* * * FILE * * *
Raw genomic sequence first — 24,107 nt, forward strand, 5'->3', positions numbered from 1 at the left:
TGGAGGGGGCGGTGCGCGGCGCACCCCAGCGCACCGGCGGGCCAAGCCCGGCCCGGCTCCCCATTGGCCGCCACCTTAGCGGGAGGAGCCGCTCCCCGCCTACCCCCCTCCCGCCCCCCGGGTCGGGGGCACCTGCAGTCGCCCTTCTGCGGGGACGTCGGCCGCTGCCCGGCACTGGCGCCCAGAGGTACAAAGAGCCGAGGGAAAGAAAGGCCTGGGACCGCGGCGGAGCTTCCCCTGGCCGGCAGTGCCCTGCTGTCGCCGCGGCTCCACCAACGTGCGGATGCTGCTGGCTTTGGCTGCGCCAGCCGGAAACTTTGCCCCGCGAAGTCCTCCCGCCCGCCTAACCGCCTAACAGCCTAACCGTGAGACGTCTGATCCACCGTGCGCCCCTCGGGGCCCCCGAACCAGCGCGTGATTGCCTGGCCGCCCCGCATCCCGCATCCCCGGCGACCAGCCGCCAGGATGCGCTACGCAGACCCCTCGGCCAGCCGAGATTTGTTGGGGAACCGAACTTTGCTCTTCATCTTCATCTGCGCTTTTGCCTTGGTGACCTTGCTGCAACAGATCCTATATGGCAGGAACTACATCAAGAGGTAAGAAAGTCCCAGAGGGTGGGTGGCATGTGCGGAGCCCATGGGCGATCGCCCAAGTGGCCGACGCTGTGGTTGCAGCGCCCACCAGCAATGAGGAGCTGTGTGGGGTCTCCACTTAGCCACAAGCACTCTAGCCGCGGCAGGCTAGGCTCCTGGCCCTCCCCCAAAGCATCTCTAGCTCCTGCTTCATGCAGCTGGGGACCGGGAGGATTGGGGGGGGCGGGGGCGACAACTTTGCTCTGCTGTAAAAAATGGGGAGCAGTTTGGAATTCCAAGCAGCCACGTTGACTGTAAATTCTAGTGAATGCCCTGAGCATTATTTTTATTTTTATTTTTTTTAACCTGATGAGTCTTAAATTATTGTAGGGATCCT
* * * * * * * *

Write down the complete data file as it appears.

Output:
Raw genomic sequence first — 24,107 nt, forward strand, 5'->3', positions numbered from 1 at the left:
TGGAGGGGGCGGTGCGCGGCGCACCCCAGCGCACCGGCGGGCCAAGCCCGGCCCGGCTCCCCATTGGCCGCCACCTTAGCGGGAGGAGCCGCTCCCCGCCTACCCCCCTCCCGCCCCCCGGGTCGGGGGCACCTGCAGTCGCCCTTCTGCGGGGACGTCGGCCGCTGCCCGGCACTGGCGCCCAGAGGTACAAAGAGCCGAGGGAAAGAAAGGCCTGGGACCGCGGCGGAGCTTCCCCTGGCCGGCAGTGCCCTGCTGTCGCCGCGGCTCCACCAACGTGCGGATGCTGCTGGCTTTGGCTGCGCCAGCCGGAAACTTTGCCCCGCGAAGTCCTCCCGCCCGCCTAACCGCCTAACAGCCTAACCGTGAGACGTCTGATCCACCGTGCGCCCCTCGGGGCCCCCGAACCAGCGCGTGATTGCCTGGCCGCCCCGCATCCCGCATCCCCGGCGACCAGCCGCCAGGATGCGCTACGCAGACCCCTCGGCCAGCCGAGATTTGTTGGGGAACCGAACTTTGCTCTTCATCTTCATCTGCGCTTTTGCCTTGGTGACCTTGCTGCAACAGATCCTATATGGCAGGAACTACATCAAGAGGTAAGAAAGTCCCAGAGGGTGGGTGGCATGTGCGGAGCCCATGGGCGATCGCCCAAGTGGCCGACGCTGTGGTTGCAGCGCCCACCAGCAATGAGGAGCTGTGTGGGGTCTCCACTTAGCCACAAGCACTCTAGCCGCGGCAGGCTAGGCTCCTGGCCCTCCCCCAAAGCATCTCTAGCTCCTGCTTCATGCAGCTGGGGACCGGGAGGATTGGGGGGGGCGGGGGCGACAACTTTGCTCTGCTGTAAAAAATGGGGAGCAGTTTGGAATTCCAAGCAGCCACGTTGACTGTAAATTCTAGTGAATGCCCTGAGCATTATTTTTATTTTTATTTTTTTTAACCTGATGAGTCTTAAATTATTGTAGGGATCCT